Wednesday, February 16, 2011

On Limiting Collective Bargaining, Part 2

A comment I made to Sean concerning the 50% of teachers who quit the profession within five years:

Sean, I don't doubt the truth of your non-anecdotal fact about teachers quitting within five years. But let us think it through a bit. Since it is likely you can't, I will do it for you. Compensation for teachers in the public sector is back loaded. The payoff really comes later after many years of service. Initially, salaries are modest. But after a while, teachers cash in with higher salaries, the better jobs, pensions and free health care for life in many cases. So young teachers have to make a choice within a few years. Will I accept a relatively raw deal now for a big payoff years down the road? Some will, while the truly talented will in many cases move on to other professions where their value is not defined by the passage of time. It would be interesting to see how many teachers leave after they are well down that road. While many have probably quit in effect, they muddle through, bide their time and await the payoff. Not exactly the best system to secure great teachers, but what would you expect from collective bargaining?


Sean Cranley said...

Based on your "logic" Denis, we should compensate Apprentices, Journeymen and Master Tradesmen the same.

Perhaps you should look up the 10,000 rule to find out what it takes to master ANY task that requires skill and experience.


EXCERPT: The National Center for Education Statistics surveyed current and former teachers to get more info on teacher retention. In 2005, 20% of brand new public school teachers left their teaching career behind for greener pastures- that’s more than double the natural attrition for teachers that same year at only 8%. Surprising, it isn’t a public school problem. Private schools lost 16% of their staff that same year. Of those who left the profession that year, only 30% is attributed to retiring teachers- 70% left for other reasons.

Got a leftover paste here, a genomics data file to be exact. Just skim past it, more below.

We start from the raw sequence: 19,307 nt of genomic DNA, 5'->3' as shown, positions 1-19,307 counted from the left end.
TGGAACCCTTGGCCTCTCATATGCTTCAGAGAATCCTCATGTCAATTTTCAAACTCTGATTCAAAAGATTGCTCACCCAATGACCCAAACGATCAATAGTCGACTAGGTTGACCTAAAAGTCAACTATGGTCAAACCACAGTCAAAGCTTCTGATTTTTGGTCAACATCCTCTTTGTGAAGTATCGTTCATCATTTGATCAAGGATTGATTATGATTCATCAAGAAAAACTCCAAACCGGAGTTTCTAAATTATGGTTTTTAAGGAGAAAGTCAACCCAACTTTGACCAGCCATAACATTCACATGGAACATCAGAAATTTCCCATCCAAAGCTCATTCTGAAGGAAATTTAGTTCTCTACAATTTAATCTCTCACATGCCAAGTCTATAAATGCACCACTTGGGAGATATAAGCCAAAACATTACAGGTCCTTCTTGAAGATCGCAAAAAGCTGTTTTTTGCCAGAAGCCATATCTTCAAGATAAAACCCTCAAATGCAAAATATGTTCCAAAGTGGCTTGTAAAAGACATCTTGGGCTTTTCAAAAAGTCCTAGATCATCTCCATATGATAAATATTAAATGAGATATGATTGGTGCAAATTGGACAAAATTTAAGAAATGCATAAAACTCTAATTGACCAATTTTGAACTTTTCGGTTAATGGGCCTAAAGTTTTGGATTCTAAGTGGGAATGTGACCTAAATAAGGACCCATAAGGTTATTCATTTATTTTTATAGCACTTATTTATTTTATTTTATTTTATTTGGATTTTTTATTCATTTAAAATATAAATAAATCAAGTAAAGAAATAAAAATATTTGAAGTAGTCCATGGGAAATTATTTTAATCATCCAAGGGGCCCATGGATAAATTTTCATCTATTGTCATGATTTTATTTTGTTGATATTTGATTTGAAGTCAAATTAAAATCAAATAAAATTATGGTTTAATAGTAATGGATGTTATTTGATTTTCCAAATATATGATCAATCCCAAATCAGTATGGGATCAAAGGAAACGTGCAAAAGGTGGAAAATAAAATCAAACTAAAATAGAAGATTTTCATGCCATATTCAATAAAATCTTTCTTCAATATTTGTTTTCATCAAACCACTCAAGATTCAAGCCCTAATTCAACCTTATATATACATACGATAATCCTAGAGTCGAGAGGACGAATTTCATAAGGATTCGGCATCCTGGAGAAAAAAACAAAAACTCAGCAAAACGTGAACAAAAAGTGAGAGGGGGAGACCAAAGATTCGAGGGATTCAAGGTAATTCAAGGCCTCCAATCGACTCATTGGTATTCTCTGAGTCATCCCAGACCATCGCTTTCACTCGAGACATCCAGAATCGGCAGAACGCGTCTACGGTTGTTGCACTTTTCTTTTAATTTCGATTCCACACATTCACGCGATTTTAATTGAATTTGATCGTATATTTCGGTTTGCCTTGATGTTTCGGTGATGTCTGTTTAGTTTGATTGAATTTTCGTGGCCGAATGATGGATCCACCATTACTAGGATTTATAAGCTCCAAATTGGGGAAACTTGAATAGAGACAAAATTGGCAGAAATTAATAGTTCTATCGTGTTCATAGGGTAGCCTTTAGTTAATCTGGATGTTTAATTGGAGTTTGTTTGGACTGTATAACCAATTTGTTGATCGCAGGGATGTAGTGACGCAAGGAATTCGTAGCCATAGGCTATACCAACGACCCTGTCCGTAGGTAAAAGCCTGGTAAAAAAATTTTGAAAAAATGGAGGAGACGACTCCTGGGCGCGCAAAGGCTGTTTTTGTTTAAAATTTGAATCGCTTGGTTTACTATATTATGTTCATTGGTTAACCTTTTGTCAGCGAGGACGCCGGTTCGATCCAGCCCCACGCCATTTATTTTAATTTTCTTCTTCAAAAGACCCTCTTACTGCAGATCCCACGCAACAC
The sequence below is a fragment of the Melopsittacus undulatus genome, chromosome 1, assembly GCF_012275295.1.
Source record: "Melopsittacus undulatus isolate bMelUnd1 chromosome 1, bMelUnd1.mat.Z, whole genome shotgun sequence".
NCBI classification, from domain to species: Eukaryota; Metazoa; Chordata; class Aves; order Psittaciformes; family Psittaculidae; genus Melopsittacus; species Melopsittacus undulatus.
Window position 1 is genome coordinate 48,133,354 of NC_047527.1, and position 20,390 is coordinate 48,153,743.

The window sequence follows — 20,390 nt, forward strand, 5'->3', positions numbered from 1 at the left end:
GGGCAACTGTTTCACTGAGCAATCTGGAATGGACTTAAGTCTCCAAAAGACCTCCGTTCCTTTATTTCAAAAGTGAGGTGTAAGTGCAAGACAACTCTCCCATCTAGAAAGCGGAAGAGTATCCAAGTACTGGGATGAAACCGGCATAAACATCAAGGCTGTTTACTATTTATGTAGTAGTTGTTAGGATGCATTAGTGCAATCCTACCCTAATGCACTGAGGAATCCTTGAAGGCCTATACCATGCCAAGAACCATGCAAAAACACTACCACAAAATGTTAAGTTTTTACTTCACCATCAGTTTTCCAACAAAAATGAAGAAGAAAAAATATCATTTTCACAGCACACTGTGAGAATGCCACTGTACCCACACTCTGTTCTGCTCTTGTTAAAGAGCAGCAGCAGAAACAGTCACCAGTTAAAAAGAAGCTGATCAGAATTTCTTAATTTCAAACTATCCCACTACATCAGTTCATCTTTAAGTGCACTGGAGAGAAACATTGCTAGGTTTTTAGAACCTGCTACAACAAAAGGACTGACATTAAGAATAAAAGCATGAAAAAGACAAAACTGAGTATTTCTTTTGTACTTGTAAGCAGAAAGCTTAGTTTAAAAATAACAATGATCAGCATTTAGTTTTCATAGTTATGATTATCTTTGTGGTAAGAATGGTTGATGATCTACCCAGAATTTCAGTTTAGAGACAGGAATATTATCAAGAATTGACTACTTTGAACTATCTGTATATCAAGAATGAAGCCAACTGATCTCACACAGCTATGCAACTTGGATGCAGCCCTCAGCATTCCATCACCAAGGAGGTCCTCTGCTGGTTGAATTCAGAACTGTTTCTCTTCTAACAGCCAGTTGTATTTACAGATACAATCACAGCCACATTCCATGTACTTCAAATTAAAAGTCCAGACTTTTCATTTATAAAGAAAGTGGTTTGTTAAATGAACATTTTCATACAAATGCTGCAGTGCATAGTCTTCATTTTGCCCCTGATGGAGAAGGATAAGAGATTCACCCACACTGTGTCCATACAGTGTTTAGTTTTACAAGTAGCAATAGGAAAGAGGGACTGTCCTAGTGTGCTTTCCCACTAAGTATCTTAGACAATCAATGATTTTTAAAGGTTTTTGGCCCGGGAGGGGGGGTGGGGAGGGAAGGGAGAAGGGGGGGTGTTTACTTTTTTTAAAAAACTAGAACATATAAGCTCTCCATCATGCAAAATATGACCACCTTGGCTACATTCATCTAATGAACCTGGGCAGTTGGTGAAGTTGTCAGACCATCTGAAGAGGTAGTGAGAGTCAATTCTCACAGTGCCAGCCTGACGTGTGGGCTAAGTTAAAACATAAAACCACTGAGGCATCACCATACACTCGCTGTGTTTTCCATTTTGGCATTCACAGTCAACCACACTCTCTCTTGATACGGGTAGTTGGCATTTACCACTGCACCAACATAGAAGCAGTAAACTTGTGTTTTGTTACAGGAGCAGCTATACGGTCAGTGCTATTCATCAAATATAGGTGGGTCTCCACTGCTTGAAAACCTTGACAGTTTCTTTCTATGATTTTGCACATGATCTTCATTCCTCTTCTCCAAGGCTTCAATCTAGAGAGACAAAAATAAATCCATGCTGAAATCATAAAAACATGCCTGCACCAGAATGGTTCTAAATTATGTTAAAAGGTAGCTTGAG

Some teachers that left the profession took jobs outside the field of education. Of those surveyed, 61% cited more professional working conditions in their new careers verses their time teaching. That same group said their workload was 65% more manageable outside of teaching and they were 65% more likely to better balance their personal and professional life after leaving their teaching career.

Teaching has gotten harder. Keeping up with the standards, the pressure of testing, crowded schedules and classes all present challenges to today’s teacher. We recently asked TheApple members why teachers quit. They citied low salary, feeling overloaded, fear, and lack of training to name a few.

Denis Navratil said...

"Based on your "logic" Denis, we should compensate Apprentices, Journeymen and Master Tradesmen the same."

You conclusion, if drawn from my comments, is a rather telling/damning example of your logic flaws Sean, not mine. If I posit that new teachers are getting a raw deal relative to older teachers, why would you conclude this to mean that I think they should be compensated equally? Couldn't new teachers be paid better then they are presently but still less than more experienced teachers? Do mindless quips like yours pass for logic among your progressive pals?

I am aware of the 10,000 rule/theory you speak of Sean. Still waiting on your mastery of reasoned discourse. Is it 20,000 for progressives? 50,000?

Not sure what you are trying to prove with the excerpt. People leave jobs. People change careers. This does not concern me. What does concern me is when people stay at jobs when they are no longer productive or effective, especially when children are the victims. Unfortunately, collective bargaining has created just those incentives at our public schools.

Nemo said...

"We recently asked TheApple members why teachers quit. They citied...feeling overloaded..."

It would be safe to assume that the survey was not taken during the months of June, July or August. Heh.

Sean Cranley said...

Oh I'm sorry Denis, I read your comment as saying that people shouldn't make more money as they gain more experience and knowledge in their job, hence my tongue in cheek response.

But since that isn't what you meant and you think entry level teachers should be better compensated, well then WE AGREE!